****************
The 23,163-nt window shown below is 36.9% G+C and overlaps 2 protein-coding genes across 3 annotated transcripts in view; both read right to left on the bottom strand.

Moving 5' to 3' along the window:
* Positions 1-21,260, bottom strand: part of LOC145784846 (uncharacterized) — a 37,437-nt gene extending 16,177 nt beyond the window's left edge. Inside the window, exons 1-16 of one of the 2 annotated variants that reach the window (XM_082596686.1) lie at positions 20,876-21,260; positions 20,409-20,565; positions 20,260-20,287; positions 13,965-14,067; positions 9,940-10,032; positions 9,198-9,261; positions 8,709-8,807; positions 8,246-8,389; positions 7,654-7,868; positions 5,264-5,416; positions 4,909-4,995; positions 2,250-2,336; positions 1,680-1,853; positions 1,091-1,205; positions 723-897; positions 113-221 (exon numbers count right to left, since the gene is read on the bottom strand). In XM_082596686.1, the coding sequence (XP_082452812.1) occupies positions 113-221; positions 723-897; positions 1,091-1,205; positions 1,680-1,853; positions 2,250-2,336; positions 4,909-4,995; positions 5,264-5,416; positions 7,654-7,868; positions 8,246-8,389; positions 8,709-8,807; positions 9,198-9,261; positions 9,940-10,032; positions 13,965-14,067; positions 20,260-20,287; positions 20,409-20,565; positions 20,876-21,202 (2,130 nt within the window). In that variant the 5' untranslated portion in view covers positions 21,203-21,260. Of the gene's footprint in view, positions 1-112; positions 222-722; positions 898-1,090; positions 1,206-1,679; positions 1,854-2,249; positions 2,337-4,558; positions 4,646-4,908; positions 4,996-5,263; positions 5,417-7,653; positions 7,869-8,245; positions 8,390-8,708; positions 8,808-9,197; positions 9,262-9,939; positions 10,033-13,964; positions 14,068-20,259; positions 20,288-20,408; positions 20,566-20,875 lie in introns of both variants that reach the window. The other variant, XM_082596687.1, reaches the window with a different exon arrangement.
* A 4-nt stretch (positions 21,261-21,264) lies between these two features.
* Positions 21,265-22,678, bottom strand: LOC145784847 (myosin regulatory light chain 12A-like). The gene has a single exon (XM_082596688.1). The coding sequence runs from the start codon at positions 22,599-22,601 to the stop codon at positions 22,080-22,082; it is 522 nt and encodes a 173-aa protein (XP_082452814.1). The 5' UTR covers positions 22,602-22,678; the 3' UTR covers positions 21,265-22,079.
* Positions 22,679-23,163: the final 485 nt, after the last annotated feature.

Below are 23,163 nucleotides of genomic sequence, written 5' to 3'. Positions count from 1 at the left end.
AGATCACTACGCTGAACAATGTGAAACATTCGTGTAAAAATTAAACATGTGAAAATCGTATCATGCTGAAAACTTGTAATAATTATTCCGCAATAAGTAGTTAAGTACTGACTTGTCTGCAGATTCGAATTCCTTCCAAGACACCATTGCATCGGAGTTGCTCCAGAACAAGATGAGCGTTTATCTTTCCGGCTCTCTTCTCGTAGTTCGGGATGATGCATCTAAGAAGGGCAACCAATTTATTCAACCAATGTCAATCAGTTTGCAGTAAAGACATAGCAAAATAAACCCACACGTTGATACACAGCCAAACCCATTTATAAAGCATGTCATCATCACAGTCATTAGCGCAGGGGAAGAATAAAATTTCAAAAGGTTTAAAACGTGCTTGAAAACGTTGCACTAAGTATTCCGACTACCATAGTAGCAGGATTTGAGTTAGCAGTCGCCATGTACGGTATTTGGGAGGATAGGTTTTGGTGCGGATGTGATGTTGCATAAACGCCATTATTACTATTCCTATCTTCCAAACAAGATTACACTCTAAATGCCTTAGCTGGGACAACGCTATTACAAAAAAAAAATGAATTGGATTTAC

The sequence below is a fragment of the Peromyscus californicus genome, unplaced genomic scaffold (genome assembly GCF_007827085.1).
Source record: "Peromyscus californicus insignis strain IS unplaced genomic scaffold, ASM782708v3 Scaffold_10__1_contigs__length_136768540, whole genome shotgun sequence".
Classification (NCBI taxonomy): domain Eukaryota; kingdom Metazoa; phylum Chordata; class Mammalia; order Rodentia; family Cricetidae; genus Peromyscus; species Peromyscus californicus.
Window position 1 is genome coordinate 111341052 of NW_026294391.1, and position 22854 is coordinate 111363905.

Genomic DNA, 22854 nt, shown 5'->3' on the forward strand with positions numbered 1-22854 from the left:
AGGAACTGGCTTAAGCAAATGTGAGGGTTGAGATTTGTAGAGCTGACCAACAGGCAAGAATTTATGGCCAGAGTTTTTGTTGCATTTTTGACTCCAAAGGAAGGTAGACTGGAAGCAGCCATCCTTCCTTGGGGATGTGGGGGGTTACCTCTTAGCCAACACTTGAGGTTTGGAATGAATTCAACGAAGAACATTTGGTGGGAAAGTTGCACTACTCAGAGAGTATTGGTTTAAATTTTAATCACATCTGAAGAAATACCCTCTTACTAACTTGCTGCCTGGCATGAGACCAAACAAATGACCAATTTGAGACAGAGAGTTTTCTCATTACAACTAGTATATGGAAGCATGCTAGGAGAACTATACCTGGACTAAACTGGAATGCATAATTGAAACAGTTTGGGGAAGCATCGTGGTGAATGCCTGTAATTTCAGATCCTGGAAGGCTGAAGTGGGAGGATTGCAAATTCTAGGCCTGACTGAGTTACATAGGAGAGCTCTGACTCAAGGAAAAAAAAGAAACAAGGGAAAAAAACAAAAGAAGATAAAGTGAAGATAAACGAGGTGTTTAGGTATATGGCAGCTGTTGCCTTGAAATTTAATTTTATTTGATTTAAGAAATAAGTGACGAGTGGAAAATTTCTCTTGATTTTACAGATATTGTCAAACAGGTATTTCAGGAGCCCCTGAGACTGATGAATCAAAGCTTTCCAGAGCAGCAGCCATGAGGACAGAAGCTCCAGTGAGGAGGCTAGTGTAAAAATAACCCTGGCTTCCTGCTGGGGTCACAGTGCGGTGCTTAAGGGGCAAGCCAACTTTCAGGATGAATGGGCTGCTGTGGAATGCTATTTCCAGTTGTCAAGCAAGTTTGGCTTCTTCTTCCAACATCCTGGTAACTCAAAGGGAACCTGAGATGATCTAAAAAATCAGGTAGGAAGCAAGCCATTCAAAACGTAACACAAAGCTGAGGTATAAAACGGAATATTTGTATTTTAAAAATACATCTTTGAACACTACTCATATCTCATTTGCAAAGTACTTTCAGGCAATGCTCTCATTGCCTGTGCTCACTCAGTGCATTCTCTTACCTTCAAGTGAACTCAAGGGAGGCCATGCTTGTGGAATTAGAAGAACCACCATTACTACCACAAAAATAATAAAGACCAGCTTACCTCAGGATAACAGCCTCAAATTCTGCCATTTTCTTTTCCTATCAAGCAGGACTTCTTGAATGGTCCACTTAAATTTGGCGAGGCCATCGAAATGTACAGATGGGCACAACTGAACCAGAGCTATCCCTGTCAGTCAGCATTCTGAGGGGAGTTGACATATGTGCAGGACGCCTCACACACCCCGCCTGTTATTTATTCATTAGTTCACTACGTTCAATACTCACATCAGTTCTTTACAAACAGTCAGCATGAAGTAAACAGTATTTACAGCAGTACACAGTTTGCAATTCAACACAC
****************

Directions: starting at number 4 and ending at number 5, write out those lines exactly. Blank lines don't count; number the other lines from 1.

* A 4-nt stretch (positions 21,261-21,264) lies between these two features.
* Positions 21,265-22,678, bottom strand: LOC145784847 (myosin regulatory light chain 12A-like). The gene has a single exon (XM_082596688.1). The coding sequence runs from the start codon at positions 22,599-22,601 to the stop codon at positions 22,080-22,082; it is 522 nt and encodes a 173-aa protein (XP_082452814.1). The 5' UTR covers positions 22,602-22,678; the 3' UTR covers positions 21,265-22,079.